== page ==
Sunday morning, an Egyptian man identified only as Baha'a posted a video of himself on Twitter eating breakfast with a female colleague at a hotel they both work for in the Saudi port city of Jeddah, Middle East Eye noted.
The problem, however, is that this interaction is illegal in Saudi Arabia. In workplaces or eateries like restaurants and cafeterias, families and single men have to sit in different areas, with men and women sitting apart, the BBC noted.
"Come have breakfast with us," Baha'a says during the video. Unfortunately, the people who came to his table were Saudi police, who arrested him for posting "an offensive" video on social media, the Saudi Ministry of Labor and Development said.
The hotel owner was also summoned by the authorities for "for failing to adhere to spatial controls for employing women," a ministry statement said, Al-Araby reported.
The Saudi public prosecutor posted on Twitter later that day, saying that foreign workers should "respect Saudi values, traditions, and feelings," MEE reported.
After the story went viral on social media under the hashtag "Egyptian having breakfast with a Saudi woman," it provoked mixed responses from Arabs.
Some Saudis condemned the clip as incompatible with their culture, while others complained about a double standard, as Saudi princes and tourists in other countries often have meals with the opposite gender, MEE noted.
Baha'a's countrymen reacted with a bit more ire, but also with surprise, as many on social media considered the contents of the video innocuous. According to the BBC, TV host Osama Gaweesh asked, "Doesn't [Saudi Crown Prince] Mohammed bin Salman want a new, open Saudi Arabia with concerts and movie theatres and beaches and a 2030 vision?"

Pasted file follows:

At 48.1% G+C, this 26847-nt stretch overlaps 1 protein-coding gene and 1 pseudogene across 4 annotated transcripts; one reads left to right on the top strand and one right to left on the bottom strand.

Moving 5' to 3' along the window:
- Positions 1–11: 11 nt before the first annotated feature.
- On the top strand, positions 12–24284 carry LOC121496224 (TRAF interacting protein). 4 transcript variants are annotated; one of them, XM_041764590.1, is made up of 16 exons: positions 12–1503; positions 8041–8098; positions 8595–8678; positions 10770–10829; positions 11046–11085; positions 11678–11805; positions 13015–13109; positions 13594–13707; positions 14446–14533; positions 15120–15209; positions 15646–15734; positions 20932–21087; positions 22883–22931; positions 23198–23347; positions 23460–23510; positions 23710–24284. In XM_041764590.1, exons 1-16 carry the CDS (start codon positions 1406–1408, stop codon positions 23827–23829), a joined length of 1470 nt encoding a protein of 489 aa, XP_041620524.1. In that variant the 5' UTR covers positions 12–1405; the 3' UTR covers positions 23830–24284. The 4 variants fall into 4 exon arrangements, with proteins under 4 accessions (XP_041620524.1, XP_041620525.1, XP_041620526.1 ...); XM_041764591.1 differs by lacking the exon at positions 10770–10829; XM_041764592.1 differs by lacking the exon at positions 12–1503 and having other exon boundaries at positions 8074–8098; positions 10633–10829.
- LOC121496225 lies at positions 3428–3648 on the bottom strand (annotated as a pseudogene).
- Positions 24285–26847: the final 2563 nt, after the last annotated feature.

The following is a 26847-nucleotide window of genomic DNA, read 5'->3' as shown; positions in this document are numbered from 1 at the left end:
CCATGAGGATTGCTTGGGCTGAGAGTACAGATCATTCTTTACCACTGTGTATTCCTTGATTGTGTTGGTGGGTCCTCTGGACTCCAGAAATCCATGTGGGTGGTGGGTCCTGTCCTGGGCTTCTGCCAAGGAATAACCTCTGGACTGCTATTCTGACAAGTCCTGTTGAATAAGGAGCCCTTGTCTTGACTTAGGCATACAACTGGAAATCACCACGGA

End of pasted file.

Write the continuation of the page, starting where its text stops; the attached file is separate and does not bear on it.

Salman has ostensibly been driving Saudi Arabia towards greater gender equality, with the infamous ban on women driving cars being lifted earlier this year, but that liberalization was accompanied by a dramatic increase in repression of activists, even the very women's rights activists who were at the forefront of the driving ban repeal, Sputnik reported.
The state has also sought to crack down on the social media content its citizens post, in recent years moving to categorize posts deemed dangerous to the Saudi state as terrorism, even encouraging its citizens to tattle on one another's posts, Sputnik reported. Two recent victims of this have been Shiite human rights activist Israa al-Ghomgham, who was arrested in 2016 for social media posts critical of the Saudi government, and Salman al-Odah, a popular Sunni cleric who publicly criticized the Saudi government's cutting of ties with Qatar last year in a social media post, Sputnik reported. Saudi prosecutors have sought the death penalty for both prisoners.